Questions for ‘American democracy arrived long before Columbus did’  

A painting of a Muscogee (Creek) village in the 1790s shows a circular council house next to four clan structures positioned around a square. The village is on the banks of a pond and surrounded by trees.

This historically informed painting depicts a Muscogee (Creek) village in the 1790s. It includes a winter council house, far right, next to a square ground bordered by four clan structures. Muscogee people have practiced democratic decision making in similar council houses for at least 1,500 years, researchers say.

Dori DeCamillis

To accompany American democracy arrived long before Columbus did


Before Reading:

  1. Come up with one Indigenous population you are at least somewhat familiar with and write it down. For example, you could choose Native Americans or Aboriginal Australians. Describe their system of government to the best of your knowledge. For example, did they have a leader? If yes, how was that leader chosen? How were community-wide decisions made? 
  2. What does it mean to be a democracy? 

During Reading:

  1. In what U.S. state is Lake Oconee located? What is hidden beneath Lake Oconee’s water? 
  2. What happened in 1979 that caused the Oconee Valley to flood?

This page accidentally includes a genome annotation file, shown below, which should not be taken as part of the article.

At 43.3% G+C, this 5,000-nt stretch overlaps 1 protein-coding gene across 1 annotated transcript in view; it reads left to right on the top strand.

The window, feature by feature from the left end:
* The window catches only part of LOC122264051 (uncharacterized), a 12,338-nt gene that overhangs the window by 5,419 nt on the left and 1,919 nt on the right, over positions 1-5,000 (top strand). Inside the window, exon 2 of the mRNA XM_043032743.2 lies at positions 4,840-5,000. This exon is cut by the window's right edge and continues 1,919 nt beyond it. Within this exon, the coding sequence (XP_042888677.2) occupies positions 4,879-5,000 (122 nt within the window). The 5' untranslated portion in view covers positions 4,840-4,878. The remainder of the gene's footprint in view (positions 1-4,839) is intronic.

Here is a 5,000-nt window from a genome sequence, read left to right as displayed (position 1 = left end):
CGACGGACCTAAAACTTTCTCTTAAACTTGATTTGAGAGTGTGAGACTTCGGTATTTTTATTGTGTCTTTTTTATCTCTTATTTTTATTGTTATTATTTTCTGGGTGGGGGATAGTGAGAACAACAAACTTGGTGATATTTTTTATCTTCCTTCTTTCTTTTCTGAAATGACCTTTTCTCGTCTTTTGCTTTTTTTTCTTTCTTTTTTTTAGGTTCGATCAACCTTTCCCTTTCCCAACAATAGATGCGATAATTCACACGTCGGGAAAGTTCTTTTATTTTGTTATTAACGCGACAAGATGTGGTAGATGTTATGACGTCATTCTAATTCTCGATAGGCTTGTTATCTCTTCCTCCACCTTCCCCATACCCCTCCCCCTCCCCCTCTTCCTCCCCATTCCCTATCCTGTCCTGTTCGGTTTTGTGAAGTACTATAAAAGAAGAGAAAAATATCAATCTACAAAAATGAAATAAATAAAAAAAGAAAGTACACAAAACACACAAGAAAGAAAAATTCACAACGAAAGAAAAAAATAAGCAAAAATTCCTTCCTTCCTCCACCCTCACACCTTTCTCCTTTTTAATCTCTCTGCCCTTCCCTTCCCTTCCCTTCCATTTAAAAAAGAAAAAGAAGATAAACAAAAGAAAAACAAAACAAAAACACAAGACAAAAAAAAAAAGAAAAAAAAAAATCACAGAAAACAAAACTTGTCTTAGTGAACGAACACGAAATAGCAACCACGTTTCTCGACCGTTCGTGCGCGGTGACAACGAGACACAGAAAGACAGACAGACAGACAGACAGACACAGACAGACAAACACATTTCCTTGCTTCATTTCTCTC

3. Which ancient country gets credit for pioneering democracy? How long ago is it thought to have occurred?
  4. What “misguided” idea do many people hold about democratic governments in the Americas, according to Jacob Holland-Lulewicz? 
  5. What is a consensus? 
  6. What event ended the democratic self-government of the Muscogee people? 
  7. Describe one type of evidence discovered at the Cold Springs study site that supports the Muscogee people’s claim that their democratic government goes back hundreds of generations.
  8. During what years did Spanish expeditions come through the region now known as the Oconee Valley? What assumptions did people make about the lasting impact of the Spanish on native societies and traditions?
  9. Under Wendat and Haudenosaunee traditions, from whom did a child inherit membership to a clan?
  10. How did the Aztec Empire lead to the emergence of Tlaxcallan? How did the Spaniards of 1519 describe the city of Tlaxcallan?
  11. For Tlaxcallan people chosen for council positions, what happened during the public ceremony? What were these actions intended to “remind” people of?

After Reading:

  1. Think about what surprised you most about this story. Then come up with one misconception you had before reading this story. Describe that misconception and explain how your understanding has changed. Then, consider the Indigenous people you wrote about in the Before Reading section. How likely are you to carry some misconceptions about that society? Besides systems of government, what is another aspect of a society or culture about which we can have misconceptions?
  2. What does Holland-Lulewicz believe can be gained by looking at past societies that “experimented with democracy”? What is one lesson we might take from the fall of the Tlaxcallan democracy?